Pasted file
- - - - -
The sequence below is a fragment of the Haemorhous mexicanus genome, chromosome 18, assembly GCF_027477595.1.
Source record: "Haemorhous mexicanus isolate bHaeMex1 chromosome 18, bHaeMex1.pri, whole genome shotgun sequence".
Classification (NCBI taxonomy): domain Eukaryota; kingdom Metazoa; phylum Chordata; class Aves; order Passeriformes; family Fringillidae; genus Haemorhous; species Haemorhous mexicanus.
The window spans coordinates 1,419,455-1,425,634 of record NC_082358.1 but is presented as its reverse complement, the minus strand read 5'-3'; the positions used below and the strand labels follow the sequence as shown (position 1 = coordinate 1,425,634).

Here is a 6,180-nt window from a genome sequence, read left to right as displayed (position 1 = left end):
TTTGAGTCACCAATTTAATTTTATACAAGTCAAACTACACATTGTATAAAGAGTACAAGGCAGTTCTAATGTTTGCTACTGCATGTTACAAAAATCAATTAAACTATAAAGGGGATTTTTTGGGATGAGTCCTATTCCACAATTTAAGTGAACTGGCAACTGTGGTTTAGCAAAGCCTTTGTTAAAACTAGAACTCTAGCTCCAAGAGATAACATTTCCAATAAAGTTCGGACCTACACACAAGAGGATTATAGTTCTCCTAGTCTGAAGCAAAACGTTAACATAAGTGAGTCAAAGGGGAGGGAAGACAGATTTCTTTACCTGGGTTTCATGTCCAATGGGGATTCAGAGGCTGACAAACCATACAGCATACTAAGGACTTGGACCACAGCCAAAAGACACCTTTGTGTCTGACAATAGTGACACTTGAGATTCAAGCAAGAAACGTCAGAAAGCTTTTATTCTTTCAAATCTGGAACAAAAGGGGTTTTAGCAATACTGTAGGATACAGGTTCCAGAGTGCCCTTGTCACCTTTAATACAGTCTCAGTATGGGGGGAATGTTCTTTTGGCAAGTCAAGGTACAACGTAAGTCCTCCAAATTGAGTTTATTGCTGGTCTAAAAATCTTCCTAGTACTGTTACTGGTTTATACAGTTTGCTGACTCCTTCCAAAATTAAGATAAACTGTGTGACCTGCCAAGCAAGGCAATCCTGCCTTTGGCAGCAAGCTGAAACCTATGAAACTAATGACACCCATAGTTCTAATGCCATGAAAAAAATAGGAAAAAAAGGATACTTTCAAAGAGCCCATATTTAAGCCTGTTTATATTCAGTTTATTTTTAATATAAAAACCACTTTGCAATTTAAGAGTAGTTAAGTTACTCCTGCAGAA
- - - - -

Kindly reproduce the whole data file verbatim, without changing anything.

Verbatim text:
The sequence below is a fragment of the Haemorhous mexicanus genome, chromosome 18, assembly GCF_027477595.1.
Source record: "Haemorhous mexicanus isolate bHaeMex1 chromosome 18, bHaeMex1.pri, whole genome shotgun sequence".
Classification (NCBI taxonomy): domain Eukaryota; kingdom Metazoa; phylum Chordata; class Aves; order Passeriformes; family Fringillidae; genus Haemorhous; species Haemorhous mexicanus.
The window spans coordinates 1,419,455-1,425,634 of record NC_082358.1 but is presented as its reverse complement, the minus strand read 5'-3'; the positions used below and the strand labels follow the sequence as shown (position 1 = coordinate 1,425,634).

Here is a 6,180-nt window from a genome sequence, read left to right as displayed (position 1 = left end):
TTTGAGTCACCAATTTAATTTTATACAAGTCAAACTACACATTGTATAAAGAGTACAAGGCAGTTCTAATGTTTGCTACTGCATGTTACAAAAATCAATTAAACTATAAAGGGGATTTTTTGGGATGAGTCCTATTCCACAATTTAAGTGAACTGGCAACTGTGGTTTAGCAAAGCCTTTGTTAAAACTAGAACTCTAGCTCCAAGAGATAACATTTCCAATAAAGTTCGGACCTACACACAAGAGGATTATAGTTCTCCTAGTCTGAAGCAAAACGTTAACATAAGTGAGTCAAAGGGGAGGGAAGACAGATTTCTTTACCTGGGTTTCATGTCCAATGGGGATTCAGAGGCTGACAAACCATACAGCATACTAAGGACTTGGACCACAGCCAAAAGACACCTTTGTGTCTGACAATAGTGACACTTGAGATTCAAGCAAGAAACGTCAGAAAGCTTTTATTCTTTCAAATCTGGAACAAAAGGGGTTTTAGCAATACTGTAGGATACAGGTTCCAGAGTGCCCTTGTCACCTTTAATACAGTCTCAGTATGGGGGGAATGTTCTTTTGGCAAGTCAAGGTACAACGTAAGTCCTCCAAATTGAGTTTATTGCTGGTCTAAAAATCTTCCTAGTACTGTTACTGGTTTATACAGTTTGCTGACTCCTTCCAAAATTAAGATAAACTGTGTGACCTGCCAAGCAAGGCAATCCTGCCTTTGGCAGCAAGCTGAAACCTATGAAACTAATGACACCCATAGTTCTAATGCCATGAAAAAAATAGGAAAAAAAGGATACTTTCAAAGAGCCCATATTTAAGCCTGTTTATATTCAGTTTATTTTTAATATAAAAACCACTTTGCAATTTAAGAGTAGTTAAGTTACTCCTGCAGAA